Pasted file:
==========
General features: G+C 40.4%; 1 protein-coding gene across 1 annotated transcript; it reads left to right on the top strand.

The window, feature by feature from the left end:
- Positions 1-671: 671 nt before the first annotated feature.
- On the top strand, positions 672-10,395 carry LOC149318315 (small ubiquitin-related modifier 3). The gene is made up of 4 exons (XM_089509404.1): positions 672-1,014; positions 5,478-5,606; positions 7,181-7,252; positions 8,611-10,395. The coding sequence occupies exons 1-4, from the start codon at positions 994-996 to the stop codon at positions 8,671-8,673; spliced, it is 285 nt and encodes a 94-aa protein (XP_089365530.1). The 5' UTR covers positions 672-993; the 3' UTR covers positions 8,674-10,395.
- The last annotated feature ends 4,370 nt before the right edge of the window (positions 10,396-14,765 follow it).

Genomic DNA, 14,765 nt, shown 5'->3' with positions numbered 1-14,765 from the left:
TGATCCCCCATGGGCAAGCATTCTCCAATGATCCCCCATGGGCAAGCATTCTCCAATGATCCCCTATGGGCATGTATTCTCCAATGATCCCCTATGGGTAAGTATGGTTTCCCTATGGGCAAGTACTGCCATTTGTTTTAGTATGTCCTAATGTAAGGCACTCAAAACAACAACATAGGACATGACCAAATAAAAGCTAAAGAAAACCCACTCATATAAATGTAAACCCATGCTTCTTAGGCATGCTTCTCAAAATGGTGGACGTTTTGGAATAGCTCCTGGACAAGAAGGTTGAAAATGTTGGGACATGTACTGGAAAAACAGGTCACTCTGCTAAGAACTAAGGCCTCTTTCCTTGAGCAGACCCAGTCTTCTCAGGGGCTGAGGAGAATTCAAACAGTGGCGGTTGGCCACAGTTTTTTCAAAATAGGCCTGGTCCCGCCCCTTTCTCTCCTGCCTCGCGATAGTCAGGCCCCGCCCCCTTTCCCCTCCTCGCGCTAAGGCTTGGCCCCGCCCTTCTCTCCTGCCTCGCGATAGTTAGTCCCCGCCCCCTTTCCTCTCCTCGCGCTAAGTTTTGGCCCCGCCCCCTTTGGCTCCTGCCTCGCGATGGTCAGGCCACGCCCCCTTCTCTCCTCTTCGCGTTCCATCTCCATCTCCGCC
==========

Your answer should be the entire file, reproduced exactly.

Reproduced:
General features: G+C 40.4%; 1 protein-coding gene across 1 annotated transcript; it reads left to right on the top strand.

The window, feature by feature from the left end:
- Positions 1-671: 671 nt before the first annotated feature.
- On the top strand, positions 672-10,395 carry LOC149318315 (small ubiquitin-related modifier 3). The gene is made up of 4 exons (XM_089509404.1): positions 672-1,014; positions 5,478-5,606; positions 7,181-7,252; positions 8,611-10,395. The coding sequence occupies exons 1-4, from the start codon at positions 994-996 to the stop codon at positions 8,671-8,673; spliced, it is 285 nt and encodes a 94-aa protein (XP_089365530.1). The 5' UTR covers positions 672-993; the 3' UTR covers positions 8,674-10,395.
- The last annotated feature ends 4,370 nt before the right edge of the window (positions 10,396-14,765 follow it).

Genomic DNA, 14,765 nt, shown 5'->3' with positions numbered 1-14,765 from the left:
TGATCCCCCATGGGCAAGCATTCTCCAATGATCCCCCATGGGCAAGCATTCTCCAATGATCCCCTATGGGCATGTATTCTCCAATGATCCCCTATGGGTAAGTATGGTTTCCCTATGGGCAAGTACTGCCATTTGTTTTAGTATGTCCTAATGTAAGGCACTCAAAACAACAACATAGGACATGACCAAATAAAAGCTAAAGAAAACCCACTCATATAAATGTAAACCCATGCTTCTTAGGCATGCTTCTCAAAATGGTGGACGTTTTGGAATAGCTCCTGGACAAGAAGGTTGAAAATGTTGGGACATGTACTGGAAAAACAGGTCACTCTGCTAAGAACTAAGGCCTCTTTCCTTGAGCAGACCCAGTCTTCTCAGGGGCTGAGGAGAATTCAAACAGTGGCGGTTGGCCACAGTTTTTTCAAAATAGGCCTGGTCCCGCCCCTTTCTCTCCTGCCTCGCGATAGTCAGGCCCCGCCCCCTTTCCCCTCCTCGCGCTAAGGCTTGGCCCCGCCCTTCTCTCCTGCCTCGCGATAGTTAGTCCCCGCCCCCTTTCCTCTCCTCGCGCTAAGTTTTGGCCCCGCCCCCTTTGGCTCCTGCCTCGCGATGGTCAGGCCACGCCCCCTTCTCTCCTCTTCGCGTTCCATCTCCATCTCCGCC